Ramirez acknowledged that both she and Kavanaugh were under the influence of alcohol when the incident occurred. And yet, several of their Yale classmates vouched for Ramirez’s character, and two of them even confirmed that they heard about a drunken party when Kavanaugh exposed himself to a woman without her consent.

Ramirez is now speaking out, requesting a full FBI investigation, and even volunteering to speak under oath. Meanwhile Trump has thus far refused to reopen the FBI’s background check investigation of Kavanaugh, even though the White House has the ability to reopen this investigation upon Trump’s request.

Why are certain Republicans rushing to confirm Kavanaugh to the Supreme Court?
Photo provided by the Office of U.S. Senator David Perdue

When Trump first selected Kavanaugh in July, the one thing that stood out the most was Kavanaugh’s evolution on deference to executive power. Now that the White House may be forcing out Deputy Attorney General Rod Rosenstein, the Justice Department official who’s overseeing the Mueller Investigations, the federal courts may eventually have to decide just how far Trump is allowed to go with his executive privilege should he interfere with Mueller.

And then, there’s the matter of Kavanaugh’s ideology, his hostility to women’s reproductive rights, and Republicans’ stance on women’s rights and men’s privilege. Earlier today U.S. Senate Majority Leader Mitch McConnell (R-Kentucky) took to the Senate floor to rail against a “smear campaign” full of “allegations that are unsubstantiated and uncorroborated”, yet he declined to note that his party’s staffers learned of Ramirez’s story last week, before a slew of Republican Senators called for an expedited confirmation vote for Kavanaugh. His comments reflect those of other Republicans who have recently defended Kavanaugh by chalking these two women’s stories to “high school actions”, while others have resorted to fringe conspiracy theories to discredit Dr. Blasey (and possibly soon, Ramirez as well). Between the denials and the excuses, these statements read less like an openness to listen to Dr. Blasey and Ramirez, and more like some “men’s rights’ activist” manifesto.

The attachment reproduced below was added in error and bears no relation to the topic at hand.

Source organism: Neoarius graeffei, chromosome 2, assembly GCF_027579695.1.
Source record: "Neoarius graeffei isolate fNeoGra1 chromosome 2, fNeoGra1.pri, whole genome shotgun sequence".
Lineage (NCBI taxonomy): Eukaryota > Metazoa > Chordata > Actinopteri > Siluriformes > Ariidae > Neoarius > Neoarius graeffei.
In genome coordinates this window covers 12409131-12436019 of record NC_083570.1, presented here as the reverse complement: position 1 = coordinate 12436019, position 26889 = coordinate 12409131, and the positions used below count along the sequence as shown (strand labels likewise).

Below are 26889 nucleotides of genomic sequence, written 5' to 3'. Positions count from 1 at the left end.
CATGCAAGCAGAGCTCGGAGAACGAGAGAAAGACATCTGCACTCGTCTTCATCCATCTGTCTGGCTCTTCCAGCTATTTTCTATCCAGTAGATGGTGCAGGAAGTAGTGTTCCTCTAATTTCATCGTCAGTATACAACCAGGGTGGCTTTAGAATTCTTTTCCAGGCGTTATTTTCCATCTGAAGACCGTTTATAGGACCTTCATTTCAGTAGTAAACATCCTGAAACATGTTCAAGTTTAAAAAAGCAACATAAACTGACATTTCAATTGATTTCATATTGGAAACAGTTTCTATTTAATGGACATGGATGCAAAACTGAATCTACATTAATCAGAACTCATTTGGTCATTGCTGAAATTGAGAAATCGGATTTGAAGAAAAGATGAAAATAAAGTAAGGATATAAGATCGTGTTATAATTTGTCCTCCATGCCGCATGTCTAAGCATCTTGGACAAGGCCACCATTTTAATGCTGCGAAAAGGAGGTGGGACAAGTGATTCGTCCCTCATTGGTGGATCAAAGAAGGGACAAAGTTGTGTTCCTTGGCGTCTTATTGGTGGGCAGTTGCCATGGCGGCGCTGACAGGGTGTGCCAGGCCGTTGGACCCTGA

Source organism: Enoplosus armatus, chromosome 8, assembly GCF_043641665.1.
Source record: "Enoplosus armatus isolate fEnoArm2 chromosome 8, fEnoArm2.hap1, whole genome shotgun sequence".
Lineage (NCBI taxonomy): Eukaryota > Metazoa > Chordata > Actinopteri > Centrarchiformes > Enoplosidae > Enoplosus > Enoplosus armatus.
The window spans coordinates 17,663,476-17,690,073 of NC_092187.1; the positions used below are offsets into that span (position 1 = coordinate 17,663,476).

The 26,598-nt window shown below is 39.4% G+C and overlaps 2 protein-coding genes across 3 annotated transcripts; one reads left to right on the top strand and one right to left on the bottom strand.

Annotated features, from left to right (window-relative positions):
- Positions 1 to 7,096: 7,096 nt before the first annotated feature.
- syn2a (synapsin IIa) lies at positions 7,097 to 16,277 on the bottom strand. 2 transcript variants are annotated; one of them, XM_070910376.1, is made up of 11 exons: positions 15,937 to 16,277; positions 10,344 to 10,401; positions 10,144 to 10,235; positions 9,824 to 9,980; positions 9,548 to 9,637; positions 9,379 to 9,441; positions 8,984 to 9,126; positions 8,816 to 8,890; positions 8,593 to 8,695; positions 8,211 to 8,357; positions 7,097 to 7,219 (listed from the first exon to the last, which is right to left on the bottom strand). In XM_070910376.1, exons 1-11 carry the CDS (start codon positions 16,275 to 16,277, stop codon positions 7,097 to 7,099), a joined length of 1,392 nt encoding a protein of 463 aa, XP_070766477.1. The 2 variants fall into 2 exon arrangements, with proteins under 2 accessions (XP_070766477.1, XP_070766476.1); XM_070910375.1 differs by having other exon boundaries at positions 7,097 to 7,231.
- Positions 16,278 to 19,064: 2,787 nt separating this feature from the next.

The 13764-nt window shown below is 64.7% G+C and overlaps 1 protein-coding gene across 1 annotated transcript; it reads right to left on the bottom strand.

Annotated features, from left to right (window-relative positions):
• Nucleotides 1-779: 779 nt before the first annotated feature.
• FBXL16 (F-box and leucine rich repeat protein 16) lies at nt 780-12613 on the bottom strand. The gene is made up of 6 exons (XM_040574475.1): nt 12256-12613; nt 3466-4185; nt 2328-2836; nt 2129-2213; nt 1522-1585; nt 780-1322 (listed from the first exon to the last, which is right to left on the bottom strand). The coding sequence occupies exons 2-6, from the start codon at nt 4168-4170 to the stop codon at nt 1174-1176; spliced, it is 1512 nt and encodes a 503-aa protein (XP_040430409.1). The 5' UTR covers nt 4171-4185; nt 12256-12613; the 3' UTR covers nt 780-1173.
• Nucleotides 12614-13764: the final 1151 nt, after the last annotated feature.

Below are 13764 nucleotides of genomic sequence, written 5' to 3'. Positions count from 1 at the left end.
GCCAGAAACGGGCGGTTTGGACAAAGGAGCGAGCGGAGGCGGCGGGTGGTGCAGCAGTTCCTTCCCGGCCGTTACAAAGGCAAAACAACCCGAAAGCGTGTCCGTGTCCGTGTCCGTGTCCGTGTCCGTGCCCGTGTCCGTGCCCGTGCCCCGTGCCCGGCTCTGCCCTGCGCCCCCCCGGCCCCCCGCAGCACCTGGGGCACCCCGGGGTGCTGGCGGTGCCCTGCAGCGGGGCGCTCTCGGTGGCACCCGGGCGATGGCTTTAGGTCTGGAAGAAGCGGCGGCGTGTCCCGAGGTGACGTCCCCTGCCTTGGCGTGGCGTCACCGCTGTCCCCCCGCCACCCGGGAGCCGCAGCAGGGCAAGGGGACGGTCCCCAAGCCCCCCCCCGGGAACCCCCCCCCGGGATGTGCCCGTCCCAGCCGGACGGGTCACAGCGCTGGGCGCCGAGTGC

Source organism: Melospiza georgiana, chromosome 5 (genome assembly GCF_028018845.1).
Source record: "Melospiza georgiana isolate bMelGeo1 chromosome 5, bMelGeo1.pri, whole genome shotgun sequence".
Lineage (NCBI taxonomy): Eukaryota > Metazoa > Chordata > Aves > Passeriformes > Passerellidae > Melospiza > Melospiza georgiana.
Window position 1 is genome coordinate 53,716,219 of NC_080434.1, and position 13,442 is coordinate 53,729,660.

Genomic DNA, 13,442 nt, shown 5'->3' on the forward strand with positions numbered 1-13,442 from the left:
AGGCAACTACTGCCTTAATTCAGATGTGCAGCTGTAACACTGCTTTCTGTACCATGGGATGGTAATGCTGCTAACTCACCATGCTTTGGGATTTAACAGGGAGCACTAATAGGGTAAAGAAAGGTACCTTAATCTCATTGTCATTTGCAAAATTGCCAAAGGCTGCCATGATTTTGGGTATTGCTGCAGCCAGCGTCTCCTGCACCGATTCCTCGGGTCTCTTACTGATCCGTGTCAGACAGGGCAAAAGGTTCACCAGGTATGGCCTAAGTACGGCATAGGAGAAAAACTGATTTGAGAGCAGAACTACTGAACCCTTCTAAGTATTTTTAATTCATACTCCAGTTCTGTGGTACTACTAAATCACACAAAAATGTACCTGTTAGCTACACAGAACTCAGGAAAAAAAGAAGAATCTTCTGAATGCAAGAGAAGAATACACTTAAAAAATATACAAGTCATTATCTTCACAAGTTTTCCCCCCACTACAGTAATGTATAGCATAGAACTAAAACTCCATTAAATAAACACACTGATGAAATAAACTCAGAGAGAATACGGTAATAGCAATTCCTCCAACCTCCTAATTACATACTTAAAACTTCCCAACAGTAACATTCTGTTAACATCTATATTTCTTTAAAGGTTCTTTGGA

Over the weekend, some Republican insiders were doing their usual fretting over the growing likelihood of them losing at least one house of Congress, but now with extra worrying over “losing women voters” over “the optics of Kavanaugh”. If they’re that concerned about how “the optics” appear to women voters, they could try listening to women, believing women, and making clear that violence against women is unacceptable. Between the uncertain future of the Violence Against Women Act (which expires on September 30 if Congress doesn’t renew it) and this Republican rush to confirm Kavanaugh amidst two credible accusations of sexual assault, now might be a good time for Republican insiders to stop fretting over “optics” and start demanding their party change its course of action.